A Mathematical Model of Chikungunya Dynamics and Control: The Major Epidemic on Réunion Island

Yakob, L; Clements, AC; (2013) A Mathematical Model of Chikungunya Dynamics and Control: The Major Epidemic on Réunion Island. PLoS ONE, 8 (3). e57448. ISSN 1932-6203 DOI: https://doi.org/10.1371/journal.pone.0057448

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: Chikungunya is a re-emerging arboviral disease transmitted by Aedes spp. mosquitoes. Although principally endemic to Africa and Asia, recent outbreaks have occurred in Europe following introductions by returning travellers. A particularly large outbreak occurred on Réunion Island in 2006, the published data from which forms the basis of the current study. A simple, deterministic mathematical model of the transmission of the virus between humans and mosquitoes was constructed and parameterised with the up-to-date literature on infection biology. The model is fitted to the large Réunion epidemic, resulting in an estimate of 4.1 for the type reproduction number of chikungunya. Although simplistic, the model provided a close approximation of both the peak incidence of the outbreak and the final epidemic size. Sensitivity analysis using Monte Carlo simulation demonstrated the strong influence that both the latent period of infection in humans and the pre-patent period have on these two epidemiological outcomes. We show why separating these variables, which are epidemiologically distinct in chikungunya infections, is not only necessary for accurate model fitting but also important in informing control.<br/>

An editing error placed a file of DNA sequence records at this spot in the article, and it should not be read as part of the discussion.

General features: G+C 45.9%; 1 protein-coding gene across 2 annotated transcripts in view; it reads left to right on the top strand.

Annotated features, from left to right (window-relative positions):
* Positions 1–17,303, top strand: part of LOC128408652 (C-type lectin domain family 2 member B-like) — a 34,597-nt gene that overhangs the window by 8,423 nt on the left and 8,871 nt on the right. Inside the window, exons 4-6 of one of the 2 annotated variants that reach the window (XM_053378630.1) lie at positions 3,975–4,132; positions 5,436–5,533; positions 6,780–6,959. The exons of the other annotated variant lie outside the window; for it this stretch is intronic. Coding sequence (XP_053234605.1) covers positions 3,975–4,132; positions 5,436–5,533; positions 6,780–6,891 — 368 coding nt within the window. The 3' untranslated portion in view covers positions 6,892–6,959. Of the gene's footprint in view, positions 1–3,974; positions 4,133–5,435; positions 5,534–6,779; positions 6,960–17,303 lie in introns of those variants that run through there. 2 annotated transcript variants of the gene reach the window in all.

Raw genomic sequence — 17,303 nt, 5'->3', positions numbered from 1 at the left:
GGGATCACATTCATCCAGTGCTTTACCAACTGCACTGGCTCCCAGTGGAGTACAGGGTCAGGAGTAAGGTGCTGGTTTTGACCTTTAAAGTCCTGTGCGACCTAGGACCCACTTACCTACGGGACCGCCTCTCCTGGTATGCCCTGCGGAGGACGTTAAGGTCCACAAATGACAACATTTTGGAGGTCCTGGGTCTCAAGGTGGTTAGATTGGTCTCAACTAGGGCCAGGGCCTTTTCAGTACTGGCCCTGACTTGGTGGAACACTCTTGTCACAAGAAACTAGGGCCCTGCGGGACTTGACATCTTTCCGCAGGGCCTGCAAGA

Item Type: Article
Keywords: Alphavirus Infections, epidemiology, prevention & control, transmission, Animals, Australia, epidemiology, Chikungunya virus, Communicable Disease Control, Culicidae, Epidemics, Female, Humans, Insect Vectors, Male, Models, Biological, Retrospective Studies
Faculty and Department: Faculty of Infectious and Tropical Diseases > Dept of Disease Control
Research Centre: Neglected Tropical Diseases Network
PubMed ID: 23554860
Web of Science ID: 316936100026
URI: http://researchonline.lshtm.ac.uk/id/eprint/1911971


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